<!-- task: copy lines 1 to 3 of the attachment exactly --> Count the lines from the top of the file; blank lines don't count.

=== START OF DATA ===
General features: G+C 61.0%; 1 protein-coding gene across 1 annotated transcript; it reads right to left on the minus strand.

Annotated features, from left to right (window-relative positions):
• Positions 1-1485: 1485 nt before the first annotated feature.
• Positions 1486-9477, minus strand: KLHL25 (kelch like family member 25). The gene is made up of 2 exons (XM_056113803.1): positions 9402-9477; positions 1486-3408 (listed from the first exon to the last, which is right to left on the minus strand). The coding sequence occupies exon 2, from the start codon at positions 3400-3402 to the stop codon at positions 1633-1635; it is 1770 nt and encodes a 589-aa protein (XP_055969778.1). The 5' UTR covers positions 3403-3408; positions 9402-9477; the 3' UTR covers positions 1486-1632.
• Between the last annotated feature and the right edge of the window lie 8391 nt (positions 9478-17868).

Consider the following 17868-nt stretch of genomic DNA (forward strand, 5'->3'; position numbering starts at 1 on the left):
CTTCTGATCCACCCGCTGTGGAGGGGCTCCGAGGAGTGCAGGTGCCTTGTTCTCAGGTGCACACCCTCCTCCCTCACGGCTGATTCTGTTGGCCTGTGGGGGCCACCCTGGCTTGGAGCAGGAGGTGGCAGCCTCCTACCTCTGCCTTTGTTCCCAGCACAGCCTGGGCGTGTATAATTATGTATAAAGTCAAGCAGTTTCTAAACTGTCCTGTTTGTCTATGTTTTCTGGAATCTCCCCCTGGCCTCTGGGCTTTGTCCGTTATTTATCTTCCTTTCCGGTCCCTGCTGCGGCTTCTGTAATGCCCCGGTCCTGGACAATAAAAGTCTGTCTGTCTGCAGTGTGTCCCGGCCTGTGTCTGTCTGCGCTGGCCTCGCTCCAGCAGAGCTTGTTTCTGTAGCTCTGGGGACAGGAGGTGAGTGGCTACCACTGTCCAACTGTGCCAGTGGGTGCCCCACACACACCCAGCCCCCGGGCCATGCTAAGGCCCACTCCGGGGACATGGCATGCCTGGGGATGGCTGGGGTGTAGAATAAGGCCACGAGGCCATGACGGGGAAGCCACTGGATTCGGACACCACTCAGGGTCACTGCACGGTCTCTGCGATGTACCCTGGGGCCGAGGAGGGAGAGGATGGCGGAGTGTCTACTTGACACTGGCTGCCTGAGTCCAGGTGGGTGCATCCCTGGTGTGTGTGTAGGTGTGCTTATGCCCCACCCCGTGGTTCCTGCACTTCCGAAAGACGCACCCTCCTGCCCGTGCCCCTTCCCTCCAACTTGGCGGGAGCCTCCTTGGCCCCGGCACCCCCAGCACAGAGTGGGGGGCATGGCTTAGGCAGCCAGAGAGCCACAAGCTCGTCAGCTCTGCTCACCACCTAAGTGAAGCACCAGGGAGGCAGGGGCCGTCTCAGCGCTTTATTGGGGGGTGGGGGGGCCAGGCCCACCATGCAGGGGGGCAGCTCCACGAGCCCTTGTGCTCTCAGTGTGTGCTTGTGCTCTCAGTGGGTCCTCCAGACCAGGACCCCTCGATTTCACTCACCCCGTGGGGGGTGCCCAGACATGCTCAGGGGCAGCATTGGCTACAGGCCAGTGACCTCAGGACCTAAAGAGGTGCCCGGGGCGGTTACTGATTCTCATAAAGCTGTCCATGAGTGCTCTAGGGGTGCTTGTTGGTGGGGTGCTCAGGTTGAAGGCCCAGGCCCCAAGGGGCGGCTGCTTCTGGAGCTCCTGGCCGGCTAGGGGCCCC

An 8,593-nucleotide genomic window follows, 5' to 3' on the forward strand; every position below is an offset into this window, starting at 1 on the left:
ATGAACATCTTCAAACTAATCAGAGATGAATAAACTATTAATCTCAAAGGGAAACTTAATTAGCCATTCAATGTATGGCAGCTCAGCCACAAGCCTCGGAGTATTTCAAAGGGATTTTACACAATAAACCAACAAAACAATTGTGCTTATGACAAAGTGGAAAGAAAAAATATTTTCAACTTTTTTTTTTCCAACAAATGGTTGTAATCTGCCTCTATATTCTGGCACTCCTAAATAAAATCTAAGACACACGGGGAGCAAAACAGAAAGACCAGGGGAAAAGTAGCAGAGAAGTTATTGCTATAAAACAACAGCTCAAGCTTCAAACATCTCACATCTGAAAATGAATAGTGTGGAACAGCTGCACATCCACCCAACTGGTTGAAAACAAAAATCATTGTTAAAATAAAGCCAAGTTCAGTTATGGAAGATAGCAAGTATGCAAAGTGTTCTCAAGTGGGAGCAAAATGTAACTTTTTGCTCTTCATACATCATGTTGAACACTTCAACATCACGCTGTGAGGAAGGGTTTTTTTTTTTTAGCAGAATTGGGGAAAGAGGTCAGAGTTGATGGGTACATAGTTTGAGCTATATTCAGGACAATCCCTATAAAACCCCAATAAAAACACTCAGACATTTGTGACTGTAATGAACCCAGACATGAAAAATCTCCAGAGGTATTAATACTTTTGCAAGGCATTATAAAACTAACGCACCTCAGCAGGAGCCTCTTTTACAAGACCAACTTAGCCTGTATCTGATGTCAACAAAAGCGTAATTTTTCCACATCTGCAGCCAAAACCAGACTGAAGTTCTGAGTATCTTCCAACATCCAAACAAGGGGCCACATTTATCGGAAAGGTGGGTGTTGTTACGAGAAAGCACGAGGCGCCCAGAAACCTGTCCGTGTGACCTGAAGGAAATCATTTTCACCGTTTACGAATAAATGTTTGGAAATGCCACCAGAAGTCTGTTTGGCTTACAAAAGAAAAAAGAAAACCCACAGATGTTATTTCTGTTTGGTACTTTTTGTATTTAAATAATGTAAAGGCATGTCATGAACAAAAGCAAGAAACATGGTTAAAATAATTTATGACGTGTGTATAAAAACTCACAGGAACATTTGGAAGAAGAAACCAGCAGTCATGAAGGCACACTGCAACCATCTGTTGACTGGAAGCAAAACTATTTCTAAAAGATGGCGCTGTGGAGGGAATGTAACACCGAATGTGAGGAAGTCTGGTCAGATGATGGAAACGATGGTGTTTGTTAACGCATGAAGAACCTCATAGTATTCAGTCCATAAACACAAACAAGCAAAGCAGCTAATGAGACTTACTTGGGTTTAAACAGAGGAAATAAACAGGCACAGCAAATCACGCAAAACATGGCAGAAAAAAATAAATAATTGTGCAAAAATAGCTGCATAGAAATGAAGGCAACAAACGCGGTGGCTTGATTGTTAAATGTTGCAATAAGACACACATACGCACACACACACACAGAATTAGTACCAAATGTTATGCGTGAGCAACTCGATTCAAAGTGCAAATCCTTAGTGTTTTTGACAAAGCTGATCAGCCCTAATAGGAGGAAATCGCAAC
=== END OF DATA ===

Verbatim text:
General features: G+C 61.0%; 1 protein-coding gene across 1 annotated transcript; it reads right to left on the minus strand.

Annotated features, from left to right (window-relative positions):
• Positions 1-1485: 1485 nt before the first annotated feature.